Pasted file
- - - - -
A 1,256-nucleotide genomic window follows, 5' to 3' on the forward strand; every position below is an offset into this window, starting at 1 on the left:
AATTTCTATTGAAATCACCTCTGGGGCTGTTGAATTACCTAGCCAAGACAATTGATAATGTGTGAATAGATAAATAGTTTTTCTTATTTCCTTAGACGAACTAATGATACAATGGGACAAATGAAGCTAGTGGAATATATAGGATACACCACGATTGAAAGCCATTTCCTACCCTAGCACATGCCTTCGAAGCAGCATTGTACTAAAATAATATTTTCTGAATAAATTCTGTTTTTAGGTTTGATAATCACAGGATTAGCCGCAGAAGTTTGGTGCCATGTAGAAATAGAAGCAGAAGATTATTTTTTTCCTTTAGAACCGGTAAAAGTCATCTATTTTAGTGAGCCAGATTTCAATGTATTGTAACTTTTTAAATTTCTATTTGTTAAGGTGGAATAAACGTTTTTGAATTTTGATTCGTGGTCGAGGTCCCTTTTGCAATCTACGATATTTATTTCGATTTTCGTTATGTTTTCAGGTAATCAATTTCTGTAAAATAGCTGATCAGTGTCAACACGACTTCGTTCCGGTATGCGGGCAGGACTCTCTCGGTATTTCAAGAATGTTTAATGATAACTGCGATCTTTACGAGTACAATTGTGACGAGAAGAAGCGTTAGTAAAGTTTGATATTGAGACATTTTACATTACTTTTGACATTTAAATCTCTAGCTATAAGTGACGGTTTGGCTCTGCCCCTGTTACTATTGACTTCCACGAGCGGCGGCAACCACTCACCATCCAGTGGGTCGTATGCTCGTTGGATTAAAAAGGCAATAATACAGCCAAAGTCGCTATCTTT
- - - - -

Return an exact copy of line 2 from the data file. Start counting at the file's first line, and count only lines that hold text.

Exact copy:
AATTTCTATTGAAATCACCTCTGGGGCTGTTGAATTACCTAGCCAAGACAATTGATAATGTGTGAATAGATAAATAGTTTTTCTTATTTCCTTAGACGAACTAATGATACAATGGGACAAATGAAGCTAGTGGAATATATAGGATACACCACGATTGAAAGCCATTTCCTACCCTAGCACATGCCTTCGAAGCAGCATTGTACTAAAATAATATTTTCTGAATAAATTCTGTTTTTAGGTTTGATAATCACAGGATTAGCCGCAGAAGTTTGGTGCCATGTAGAAATAGAAGCAGAAGATTATTTTTTTCCTTTAGAACCGGTAAAAGTCATCTATTTTAGTGAGCCAGATTTCAATGTATTGTAACTTTTTAAATTTCTATTTGTTAAGGTGGAATAAACGTTTTTGAATTTTGATTCGTGGTCGAGGTCCCTTTTGCAATCTACGATATTTATTTCGATTTTCGTTATGTTTTCAGGTAATCAATTTCTGTAAAATAGCTGATCAGTGTCAACACGACTTCGTTCCGGTATGCGGGCAGGACTCTCTCGGTATTTCAAGAATGTTTAATGATAACTGCGATCTTTACGAGTACAATTGTGACGAGAAGAAGCGTTAGTAAAGTTTGATATTGAGACATTTTACATTACTTTTGACATTTAAATCTCTAGCTATAAGTGACGGTTTGGCTCTGCCCCTGTTACTATTGACTTCCACGAGCGGCGGCAACCACTCACCATCCAGTGGGTCGTATGCTCGTTGGATTAAAAAGGCAATAATACAGCCAAAGTCGCTATCTTT